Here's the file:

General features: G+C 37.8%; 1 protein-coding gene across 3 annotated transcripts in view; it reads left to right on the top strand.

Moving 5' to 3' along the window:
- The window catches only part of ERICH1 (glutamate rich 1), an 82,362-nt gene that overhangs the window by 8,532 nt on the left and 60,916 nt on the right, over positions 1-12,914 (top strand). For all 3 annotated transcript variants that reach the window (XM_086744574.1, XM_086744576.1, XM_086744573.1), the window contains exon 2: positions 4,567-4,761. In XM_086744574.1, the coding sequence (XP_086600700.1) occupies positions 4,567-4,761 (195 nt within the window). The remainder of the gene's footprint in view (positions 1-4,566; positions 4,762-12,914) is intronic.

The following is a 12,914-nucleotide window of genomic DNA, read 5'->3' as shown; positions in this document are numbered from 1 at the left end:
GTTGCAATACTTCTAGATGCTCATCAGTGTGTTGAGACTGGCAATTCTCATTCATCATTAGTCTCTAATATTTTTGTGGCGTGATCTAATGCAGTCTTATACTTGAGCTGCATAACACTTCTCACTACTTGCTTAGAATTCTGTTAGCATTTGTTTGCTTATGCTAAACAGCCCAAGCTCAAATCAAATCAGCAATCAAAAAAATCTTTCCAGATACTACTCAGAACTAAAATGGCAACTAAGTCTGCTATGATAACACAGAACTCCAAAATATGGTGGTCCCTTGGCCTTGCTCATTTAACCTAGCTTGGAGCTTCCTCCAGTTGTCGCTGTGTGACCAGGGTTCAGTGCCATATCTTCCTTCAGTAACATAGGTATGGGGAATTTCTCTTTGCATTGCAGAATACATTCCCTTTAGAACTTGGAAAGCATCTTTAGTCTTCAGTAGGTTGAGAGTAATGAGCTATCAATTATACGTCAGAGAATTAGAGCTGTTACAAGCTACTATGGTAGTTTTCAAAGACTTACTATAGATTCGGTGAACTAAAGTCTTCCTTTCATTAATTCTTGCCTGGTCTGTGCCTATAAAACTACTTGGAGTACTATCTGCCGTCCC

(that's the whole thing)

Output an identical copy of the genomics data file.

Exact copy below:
General features: G+C 37.8%; 1 protein-coding gene across 3 annotated transcripts in view; it reads left to right on the top strand.

Moving 5' to 3' along the window:
- The window catches only part of ERICH1 (glutamate rich 1), an 82,362-nt gene that overhangs the window by 8,532 nt on the left and 60,916 nt on the right, over positions 1-12,914 (top strand). For all 3 annotated transcript variants that reach the window (XM_086744574.1, XM_086744576.1, XM_086744573.1), the window contains exon 2: positions 4,567-4,761. In XM_086744574.1, the coding sequence (XP_086600700.1) occupies positions 4,567-4,761 (195 nt within the window). The remainder of the gene's footprint in view (positions 1-4,566; positions 4,762-12,914) is intronic.

The following is a 12,914-nucleotide window of genomic DNA, read 5'->3' as shown; positions in this document are numbered from 1 at the left end:
GTTGCAATACTTCTAGATGCTCATCAGTGTGTTGAGACTGGCAATTCTCATTCATCATTAGTCTCTAATATTTTTGTGGCGTGATCTAATGCAGTCTTATACTTGAGCTGCATAACACTTCTCACTACTTGCTTAGAATTCTGTTAGCATTTGTTTGCTTATGCTAAACAGCCCAAGCTCAAATCAAATCAGCAATCAAAAAAATCTTTCCAGATACTACTCAGAACTAAAATGGCAACTAAGTCTGCTATGATAACACAGAACTCCAAAATATGGTGGTCCCTTGGCCTTGCTCATTTAACCTAGCTTGGAGCTTCCTCCAGTTGTCGCTGTGTGACCAGGGTTCAGTGCCATATCTTCCTTCAGTAACATAGGTATGGGGAATTTCTCTTTGCATTGCAGAATACATTCCCTTTAGAACTTGGAAAGCATCTTTAGTCTTCAGTAGGTTGAGAGTAATGAGCTATCAATTATACGTCAGAGAATTAGAGCTGTTACAAGCTACTATGGTAGTTTTCAAAGACTTACTATAGATTCGGTGAACTAAAGTCTTCCTTTCATTAATTCTTGCCTGGTCTGTGCCTATAAAACTACTTGGAGTACTATCTGCCGTCCC